"I found that there was a point there where I didn't really race for a year and then I turned up in a World Rally Car and I was still able to do times 0.2 or 0.3sec a kilometre off the pace, but it's that last little bit that's hard to get back.
"When you go from doing a lot of rallies before in the WRC, 2005-06-07-08, flat out testing, 16 races a year, you're in the groove, you start to know the stages well, the car, and even if the car's not perfect you learn to deal with it. Then you have a year out and a big gap throws a spanner in the works; you've still got some ability, but it's the detail stuff."
Is that partially down to the flat-out nature of the WRC now? Surely 10 or 20 years ago, with longer, more varied rallies, there was more of an opportunity to make an impact?
“Yeh for sure. I think the new cars.. You could get away [with] more in the old World Rally Cars because you had the horsepower and the torque there; the new World Rally Cars are more restricted so if you do have a lift and a bit of a hesitation you lose a lot more time.”
Do you feel that you're a better driver than you've ever been?
“I think that I'm more consistent and the fact that I've hopped between a lot of different cars and can still hop in and do a top five in a World Championship round is not bad, but like I said that last bit – I'd actually say I was faster in '07 than in '08 in terms of absolute pace – that speed stage-in, stage-out is slightly off because you're not in the car, you're not racing constantly. I'm sure it'll come back but you probably need a full season – it won't take the whole season but a full season to have a big attack the next year and really be at front-running pace.”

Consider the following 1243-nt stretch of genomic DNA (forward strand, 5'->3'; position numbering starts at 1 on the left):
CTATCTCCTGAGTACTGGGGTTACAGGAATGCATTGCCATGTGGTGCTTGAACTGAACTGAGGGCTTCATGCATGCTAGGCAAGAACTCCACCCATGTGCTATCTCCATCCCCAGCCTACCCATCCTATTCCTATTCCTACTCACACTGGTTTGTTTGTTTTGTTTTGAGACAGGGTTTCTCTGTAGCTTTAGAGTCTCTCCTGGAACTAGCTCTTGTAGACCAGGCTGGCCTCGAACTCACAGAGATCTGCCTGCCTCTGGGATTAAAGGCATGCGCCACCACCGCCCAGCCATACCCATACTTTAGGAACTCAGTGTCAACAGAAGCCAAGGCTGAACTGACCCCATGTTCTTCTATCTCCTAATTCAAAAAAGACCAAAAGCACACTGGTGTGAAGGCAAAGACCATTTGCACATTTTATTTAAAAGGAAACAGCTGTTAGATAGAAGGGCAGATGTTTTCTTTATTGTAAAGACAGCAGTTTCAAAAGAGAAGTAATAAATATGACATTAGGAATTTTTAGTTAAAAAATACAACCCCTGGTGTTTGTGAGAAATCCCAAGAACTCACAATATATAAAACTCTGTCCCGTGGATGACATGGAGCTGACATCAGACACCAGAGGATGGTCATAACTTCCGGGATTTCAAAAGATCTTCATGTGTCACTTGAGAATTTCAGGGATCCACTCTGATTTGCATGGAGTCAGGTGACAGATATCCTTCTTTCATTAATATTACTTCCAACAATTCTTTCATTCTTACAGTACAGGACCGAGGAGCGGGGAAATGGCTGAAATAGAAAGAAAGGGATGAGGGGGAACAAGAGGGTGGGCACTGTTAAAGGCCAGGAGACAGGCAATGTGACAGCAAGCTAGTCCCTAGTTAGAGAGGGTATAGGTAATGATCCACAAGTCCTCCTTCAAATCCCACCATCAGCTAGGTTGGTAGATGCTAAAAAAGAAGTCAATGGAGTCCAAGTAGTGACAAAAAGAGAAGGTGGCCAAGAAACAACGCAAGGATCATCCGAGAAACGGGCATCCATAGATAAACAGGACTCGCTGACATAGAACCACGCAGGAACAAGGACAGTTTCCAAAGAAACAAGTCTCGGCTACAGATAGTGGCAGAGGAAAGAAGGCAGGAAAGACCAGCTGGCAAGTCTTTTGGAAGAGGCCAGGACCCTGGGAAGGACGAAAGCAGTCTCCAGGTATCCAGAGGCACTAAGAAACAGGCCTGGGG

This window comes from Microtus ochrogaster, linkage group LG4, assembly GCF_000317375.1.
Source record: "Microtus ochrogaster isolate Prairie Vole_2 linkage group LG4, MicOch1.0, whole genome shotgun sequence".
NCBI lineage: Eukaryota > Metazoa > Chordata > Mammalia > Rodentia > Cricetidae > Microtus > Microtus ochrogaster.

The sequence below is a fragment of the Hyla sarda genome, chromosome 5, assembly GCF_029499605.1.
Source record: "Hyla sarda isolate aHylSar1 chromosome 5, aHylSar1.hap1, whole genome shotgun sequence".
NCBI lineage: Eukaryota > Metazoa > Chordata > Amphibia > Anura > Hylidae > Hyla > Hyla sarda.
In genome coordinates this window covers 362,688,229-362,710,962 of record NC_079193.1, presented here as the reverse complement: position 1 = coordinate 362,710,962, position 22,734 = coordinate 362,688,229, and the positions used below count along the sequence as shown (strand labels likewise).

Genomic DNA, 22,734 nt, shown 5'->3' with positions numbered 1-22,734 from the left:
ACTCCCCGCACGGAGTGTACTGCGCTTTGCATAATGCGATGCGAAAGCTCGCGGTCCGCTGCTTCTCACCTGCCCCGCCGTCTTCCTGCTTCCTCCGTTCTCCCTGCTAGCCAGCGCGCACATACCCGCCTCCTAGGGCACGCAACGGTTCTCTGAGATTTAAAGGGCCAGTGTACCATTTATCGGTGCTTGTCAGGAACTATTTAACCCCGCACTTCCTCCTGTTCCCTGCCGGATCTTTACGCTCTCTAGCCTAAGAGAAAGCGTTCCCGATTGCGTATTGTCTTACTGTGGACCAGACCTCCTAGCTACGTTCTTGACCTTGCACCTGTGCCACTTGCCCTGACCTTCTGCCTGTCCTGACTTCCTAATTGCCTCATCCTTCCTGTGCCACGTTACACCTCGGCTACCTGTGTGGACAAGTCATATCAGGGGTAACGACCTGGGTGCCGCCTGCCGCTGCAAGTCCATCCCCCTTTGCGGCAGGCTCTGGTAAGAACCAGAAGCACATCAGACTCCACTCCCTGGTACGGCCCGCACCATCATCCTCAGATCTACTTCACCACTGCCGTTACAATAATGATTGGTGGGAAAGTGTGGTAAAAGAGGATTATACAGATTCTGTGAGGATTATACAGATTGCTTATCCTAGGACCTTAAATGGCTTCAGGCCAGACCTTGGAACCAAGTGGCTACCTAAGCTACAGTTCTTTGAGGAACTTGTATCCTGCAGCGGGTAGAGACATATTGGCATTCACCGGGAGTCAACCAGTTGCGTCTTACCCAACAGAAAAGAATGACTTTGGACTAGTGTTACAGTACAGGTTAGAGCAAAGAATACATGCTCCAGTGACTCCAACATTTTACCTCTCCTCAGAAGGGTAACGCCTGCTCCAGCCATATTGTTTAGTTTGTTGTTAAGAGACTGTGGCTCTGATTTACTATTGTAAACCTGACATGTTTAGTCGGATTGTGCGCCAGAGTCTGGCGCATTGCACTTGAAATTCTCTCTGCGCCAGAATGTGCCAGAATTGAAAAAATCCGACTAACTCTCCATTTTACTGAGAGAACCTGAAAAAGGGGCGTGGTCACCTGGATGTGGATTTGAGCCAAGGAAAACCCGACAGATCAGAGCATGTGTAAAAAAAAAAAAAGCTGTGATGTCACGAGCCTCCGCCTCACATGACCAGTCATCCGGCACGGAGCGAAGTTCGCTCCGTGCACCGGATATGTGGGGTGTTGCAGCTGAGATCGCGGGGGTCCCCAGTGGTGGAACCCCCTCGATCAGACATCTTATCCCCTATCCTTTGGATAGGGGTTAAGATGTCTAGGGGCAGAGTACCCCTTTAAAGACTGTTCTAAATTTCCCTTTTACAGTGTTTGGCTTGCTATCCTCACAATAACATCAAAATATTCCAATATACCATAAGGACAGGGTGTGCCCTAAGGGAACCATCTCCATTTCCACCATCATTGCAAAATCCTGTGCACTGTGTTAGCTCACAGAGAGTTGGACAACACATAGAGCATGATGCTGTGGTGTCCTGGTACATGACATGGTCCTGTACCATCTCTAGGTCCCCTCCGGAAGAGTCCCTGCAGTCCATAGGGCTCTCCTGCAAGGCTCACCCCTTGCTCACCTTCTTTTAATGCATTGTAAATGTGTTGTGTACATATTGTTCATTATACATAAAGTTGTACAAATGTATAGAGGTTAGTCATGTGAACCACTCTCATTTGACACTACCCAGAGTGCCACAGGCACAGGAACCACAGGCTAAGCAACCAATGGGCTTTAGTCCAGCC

How have the cars changed over your time in the WRC? You started in very high-tech cars with active diffs, paddle gearshift etc. and now the cars are a bit more simple.
“You've lost in some areas, which is a shame as I quite liked the technology side of it. The active diffs were really cool, it's a shame they went away from them, but there's some clever stuff going on.”
Did it make the cars easier to drive or was it just a different challenge?
“It's just different. You had to think about it a lot, you had to adjust the car mid-stage, you could have up to six options on the diffs, so you could control the front diff, the active slip, the centre diff, the rear diff, you could choose which ones you had – you were constantly adjusting the car.”
Active Slip? Like traction control?
“Yeh whenever you get past a certain amount of slip it will come in. But you want it fairly free to carry speed through the changes of direction etc. but if you get big wheelspin in a slow corner and want to catch that wheel, you could control the percentage that you wanted that slip, how aggressive you wanted to catch it so it was quite cool.
"[You could have] probably 20 different parameters but the main one would be basically the amount of pre-load on the diffs. I think they're heading back to the paddle-shifts now. The first time I went back to changing gears again I actually wore a hole in my hand because it was in a Super 2000 car and you had to change gears so much; my hands had gotten soft from the paddle-shift over the years (laughs).”